Discover more from Web3 for Marketers
Issue #8: Simple ways to start using web3 in your marketing
Happy Monday and a big welcome to the 39 new subscribers who have joined us since last week's issue.
What's coming up below:
Forget the future hypotheticals—here are some ways you can start to use web3 in your marketing right now.
Web3 social inches yet another step closer to mainstream adoption.
I'm answering the reader question: "How can I get buy-in from my team who are sceptical about web3?"
Remember to hit reply and ask me your web3-related questions, and I might just answer yours in next week's issue.
1. 5 ways to start using web3 in your brand's marketing
Much of my content in these newsletters is speculation about what might happen in the future—how the marketing world could look when web3 hits majority adoption. But what can you do as a marketer, right now?
Recently I spoke at Hubspot's annual conference, Inbound, on how you can start to use web3 in your marketing—today. Not in five years' time.
If you missed it, the talk I gave is now live on my podcast: 5 unexpected ways you can start to leverage web3 in your marketing.
Not a single one of these ways involves your brand releasing its own NFT collection, because I believe most brands don't actually need an NFT collection. Not yet, at least. And definitely not without a strategy and a real purpose behind them.
What this means for you: there are far easier ways to dabble in the web3 world than releasing an NFT collection. It's time to start thinking about how one of these methods might fit into your marketing strategy.
Get this weekly newsletter straight to your inbox each week.
2. Could this be the solution to web3 social's big content problem?
One of the biggest pros of decentralised social media also creates one of its biggest challenges. In an online world where users control the platforms, how will we ensure that web3 social media is a safe and inclusive place?
Lens Protocol might have the answer.
(If you're new here: Lens Protocol is an open and permissionless social graph. In plain English, that means developers can build their own social networks easily on top of Lens, and users can sign up for one Lens handle and access any of these social networks. And none of these networks are owned by a big corporation that only cares about exploiting its users for profits).
In this recent article, Lens announced their solution for content moderation in web3 social—CultivatorDAO.
Without delving into how a DAO (decentralised autonomous organisation) works in this email—that's a whole topic in itself—this idea from Lens is a promising solution.
Lens handle holders will be able to vote on who the members of CultivatorDAO will be. These members will create guidelines on curating social content and preventing spam.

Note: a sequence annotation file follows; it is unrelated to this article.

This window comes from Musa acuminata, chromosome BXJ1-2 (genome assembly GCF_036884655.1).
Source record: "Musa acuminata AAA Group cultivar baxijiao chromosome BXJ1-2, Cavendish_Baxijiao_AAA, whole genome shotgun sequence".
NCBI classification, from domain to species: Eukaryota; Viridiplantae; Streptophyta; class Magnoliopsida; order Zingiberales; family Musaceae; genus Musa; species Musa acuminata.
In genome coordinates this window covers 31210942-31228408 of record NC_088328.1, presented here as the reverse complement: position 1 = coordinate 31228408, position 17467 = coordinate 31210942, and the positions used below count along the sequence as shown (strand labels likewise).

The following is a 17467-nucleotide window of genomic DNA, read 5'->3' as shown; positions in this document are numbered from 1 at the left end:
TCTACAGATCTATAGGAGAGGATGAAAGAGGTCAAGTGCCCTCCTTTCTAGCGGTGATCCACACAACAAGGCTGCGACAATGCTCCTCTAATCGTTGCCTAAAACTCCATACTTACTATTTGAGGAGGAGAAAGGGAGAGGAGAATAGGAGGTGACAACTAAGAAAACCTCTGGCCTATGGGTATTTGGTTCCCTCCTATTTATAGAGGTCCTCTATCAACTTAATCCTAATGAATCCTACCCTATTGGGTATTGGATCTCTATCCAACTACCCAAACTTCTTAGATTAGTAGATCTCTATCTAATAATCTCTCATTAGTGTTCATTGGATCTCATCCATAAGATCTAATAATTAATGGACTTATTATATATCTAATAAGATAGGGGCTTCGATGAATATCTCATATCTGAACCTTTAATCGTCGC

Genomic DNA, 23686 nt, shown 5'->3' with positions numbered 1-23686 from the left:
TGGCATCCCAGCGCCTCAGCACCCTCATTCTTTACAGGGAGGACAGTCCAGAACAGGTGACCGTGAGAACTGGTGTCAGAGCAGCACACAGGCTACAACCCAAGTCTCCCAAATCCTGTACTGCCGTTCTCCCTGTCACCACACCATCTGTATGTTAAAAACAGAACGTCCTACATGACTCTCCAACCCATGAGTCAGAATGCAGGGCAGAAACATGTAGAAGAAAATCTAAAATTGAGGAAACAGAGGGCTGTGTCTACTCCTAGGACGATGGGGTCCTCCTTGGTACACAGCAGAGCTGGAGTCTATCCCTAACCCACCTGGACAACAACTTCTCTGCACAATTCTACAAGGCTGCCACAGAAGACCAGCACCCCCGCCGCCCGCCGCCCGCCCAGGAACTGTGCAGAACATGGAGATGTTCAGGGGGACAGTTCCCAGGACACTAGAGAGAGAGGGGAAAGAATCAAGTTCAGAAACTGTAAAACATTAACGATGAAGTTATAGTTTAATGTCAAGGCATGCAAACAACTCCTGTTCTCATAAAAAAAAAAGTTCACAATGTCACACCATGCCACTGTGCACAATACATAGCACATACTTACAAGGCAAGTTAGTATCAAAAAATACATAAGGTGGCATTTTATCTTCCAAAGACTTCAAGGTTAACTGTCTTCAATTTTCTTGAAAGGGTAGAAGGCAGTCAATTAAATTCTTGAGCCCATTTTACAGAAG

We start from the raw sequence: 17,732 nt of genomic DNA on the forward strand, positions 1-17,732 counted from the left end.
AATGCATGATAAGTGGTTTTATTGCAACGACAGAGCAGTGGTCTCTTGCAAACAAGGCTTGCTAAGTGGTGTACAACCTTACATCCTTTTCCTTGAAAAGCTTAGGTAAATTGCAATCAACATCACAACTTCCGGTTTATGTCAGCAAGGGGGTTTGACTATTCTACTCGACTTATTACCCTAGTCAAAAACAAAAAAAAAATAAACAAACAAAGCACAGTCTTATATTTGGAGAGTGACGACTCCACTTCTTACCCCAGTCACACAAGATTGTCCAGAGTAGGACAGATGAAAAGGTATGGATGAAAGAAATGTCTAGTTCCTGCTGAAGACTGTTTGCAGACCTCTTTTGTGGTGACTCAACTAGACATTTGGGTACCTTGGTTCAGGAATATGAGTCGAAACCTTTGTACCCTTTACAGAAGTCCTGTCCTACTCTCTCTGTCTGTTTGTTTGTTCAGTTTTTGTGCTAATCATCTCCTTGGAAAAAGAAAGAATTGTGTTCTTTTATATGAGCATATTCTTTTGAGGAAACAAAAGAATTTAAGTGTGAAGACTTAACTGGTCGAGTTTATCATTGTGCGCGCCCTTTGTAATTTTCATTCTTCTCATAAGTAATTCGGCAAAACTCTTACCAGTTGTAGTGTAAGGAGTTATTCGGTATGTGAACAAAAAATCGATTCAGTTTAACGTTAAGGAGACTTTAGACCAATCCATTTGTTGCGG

Developers of Lens Protocol social networks will have the option of turning on CultivatorDAO, and if they do, their users will be able to flag and report content they believe violates community guidelines. It's content moderation, without one centralised organisation deciding who to censor based on their own agenda.
What this means for you: spam and bots have been two of the biggest issues with web3 social so far, so solving these problems means we'll be one step closer to mainstream adoption.
3. Question of the week: How can I show my team that web3 isn’t a silly trend
Every week, I answer one of your questions submitted via email. If you have a burning question about web3, hit reply and ask it. Worst case, I'll reply directly to you with the answer. Best case, I'll answer it in the weekly email so that others can benefit from your question.
How can I get buy-in from my team? They're sceptical about web3 and think that NFTs are a silly trend for Gen Z. How can I show them that there's so much more to web3 than this?
Great question—and one that I think many marketers will be dealing with, especially if your key decision-makers are slower to adopt new technologies... Like our buddy Harold:
Perhaps your team is reluctant to dabble in web3 because they don't understand how they could use it. Or because they don't fully understand what it is. Or maybe it's because they've seen big brands like Nike release NFT collections, and they assume that this is the only approach.
Rather than selling them on the technology itself, I would show them what web3 makes possible. Sharing strategically-aligned examples (like how Starbucks is using web3 for its new loyalty program) will likely be more effective than sharing marketing stunts like Taco Bell's metaverse weddings.
Lastly, have empathy. Learning a whole new technology is scary—especially for those who have only just started to grasp Web 2.0. Avoid using jargon where possible. I think the complicated language in web3 is what scares so many people away, so explain things in simple terms. And make it clear that you're open to all of their questions, as silly as they may seem.
If you've made it all the way down here, that means either you found this interesting, or you're on your way to the unsubscribe button at the bottom.
Either way, I'd love it if you could please take 2 minutes to let me know how I'm doing. What would you like to see more of? Less of?
Until next week,
PS. Did someone forward you this email? Click here to get the weekly emails straight to your inbox, minus the middleman.
This should go without saying, but I am a marketer, not a financial advisor. The content in this email is for educational purposes only and should not be taken as financial advice. Please take care and do your own research before investing in any web3 projects.